Tag Archives: archival labour

Archives work is emotional work

Reposted from Archive Steph, a reminder of the work of archivists: “More technically, archives work is emotional work. This can be through the cataloguing of the outputs of people’s intimate inner lives (personal papers, email, correspondence, family photos). Sometimes we are taking meticulous care over documenting the life of someone who we don’t like very […]

New book: Placing Papers: The American Literary Archives Market

Just out from the University of Massachusetts Press is Placing Papers: The American Literary Archives Market by Amy Hildreth Chen. This new work will be of great interest to anyone concerned with the political economy of literary archives and how the US market for writers’ papers developed in the second half of the twentieth century. […]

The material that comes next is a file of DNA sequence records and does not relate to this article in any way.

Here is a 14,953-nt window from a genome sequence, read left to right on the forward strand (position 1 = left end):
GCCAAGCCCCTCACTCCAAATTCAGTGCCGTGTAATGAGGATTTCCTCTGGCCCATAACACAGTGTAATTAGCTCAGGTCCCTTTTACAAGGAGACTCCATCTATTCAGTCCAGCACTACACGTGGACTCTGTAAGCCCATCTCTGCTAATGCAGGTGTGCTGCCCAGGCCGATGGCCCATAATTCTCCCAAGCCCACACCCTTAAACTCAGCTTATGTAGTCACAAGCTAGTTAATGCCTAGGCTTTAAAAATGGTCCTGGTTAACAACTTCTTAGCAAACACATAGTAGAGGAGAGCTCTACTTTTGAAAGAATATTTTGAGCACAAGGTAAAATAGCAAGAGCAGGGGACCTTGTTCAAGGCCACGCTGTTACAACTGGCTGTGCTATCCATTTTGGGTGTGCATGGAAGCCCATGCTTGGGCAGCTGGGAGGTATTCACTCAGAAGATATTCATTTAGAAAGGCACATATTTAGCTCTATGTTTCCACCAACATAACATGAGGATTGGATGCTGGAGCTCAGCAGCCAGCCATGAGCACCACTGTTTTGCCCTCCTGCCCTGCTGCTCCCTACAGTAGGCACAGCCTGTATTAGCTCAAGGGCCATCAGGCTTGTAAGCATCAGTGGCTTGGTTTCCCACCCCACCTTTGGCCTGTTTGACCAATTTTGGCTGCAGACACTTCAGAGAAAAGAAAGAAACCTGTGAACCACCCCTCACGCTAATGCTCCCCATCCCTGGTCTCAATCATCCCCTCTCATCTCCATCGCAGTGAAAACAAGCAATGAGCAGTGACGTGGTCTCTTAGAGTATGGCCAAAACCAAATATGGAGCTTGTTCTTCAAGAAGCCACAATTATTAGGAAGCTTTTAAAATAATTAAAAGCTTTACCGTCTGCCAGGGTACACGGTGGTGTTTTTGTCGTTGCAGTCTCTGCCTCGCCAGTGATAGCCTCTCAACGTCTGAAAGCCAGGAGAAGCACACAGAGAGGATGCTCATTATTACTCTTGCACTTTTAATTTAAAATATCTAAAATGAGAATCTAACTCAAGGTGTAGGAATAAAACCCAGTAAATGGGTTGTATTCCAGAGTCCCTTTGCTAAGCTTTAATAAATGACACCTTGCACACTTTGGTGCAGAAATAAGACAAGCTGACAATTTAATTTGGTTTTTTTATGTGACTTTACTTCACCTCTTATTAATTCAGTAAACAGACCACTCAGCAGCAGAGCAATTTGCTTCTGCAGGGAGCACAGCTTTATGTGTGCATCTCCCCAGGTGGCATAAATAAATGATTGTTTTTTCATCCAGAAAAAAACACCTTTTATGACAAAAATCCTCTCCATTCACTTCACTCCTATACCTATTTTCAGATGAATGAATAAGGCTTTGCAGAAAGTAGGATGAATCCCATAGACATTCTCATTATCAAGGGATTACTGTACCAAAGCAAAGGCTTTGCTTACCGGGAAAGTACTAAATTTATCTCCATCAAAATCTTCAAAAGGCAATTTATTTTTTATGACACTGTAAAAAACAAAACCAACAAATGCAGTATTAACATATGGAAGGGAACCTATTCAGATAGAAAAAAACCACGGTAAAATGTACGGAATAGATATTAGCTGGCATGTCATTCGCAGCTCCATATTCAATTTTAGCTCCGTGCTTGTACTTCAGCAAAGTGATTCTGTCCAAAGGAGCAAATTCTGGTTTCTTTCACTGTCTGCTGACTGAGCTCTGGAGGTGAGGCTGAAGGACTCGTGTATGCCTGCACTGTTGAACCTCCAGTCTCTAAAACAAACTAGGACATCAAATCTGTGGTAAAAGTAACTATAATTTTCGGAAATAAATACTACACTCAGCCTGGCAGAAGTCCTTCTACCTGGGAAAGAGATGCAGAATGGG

On “routine and frankly boring” archival labour

There have been several high profile Twitter interventions lately on the question of archival “discoveries”. In a timely blog post on the language scholars use to (mis)characterise archival settings, Beth Doyle makes the very important point that the same language inevitably displaces the very real (and gendered) labour of archivists, labour that invariably underpins scholars’ […]

Out now! Archives and new modes of feminist research

Just out from Australian Feminist Studies (Routledge/Taylor & Francis) is Vol 32, Nos 91-92, a special double issue on ‘Archives and new modes of feminist research’. Edited by Maryanne Dever, the double issue opens by “asking what feminist archival research looks like in an era when the metaphor of the archive is invoked to cover […]

Reposting: Ten Resources to Contextualize Archives and Archival Labour

This article from Activehistory.ca (30 June 2017) brings together ten must read resources “to contextualize archival practice, archival labour, and the work archivists do”. “There are many colleagues both within Canadian archives and beyond who have been writing and speaking about the challenges of counteracting the ‘why isn’t it already digitized’ question, directly confronting the erasure of […]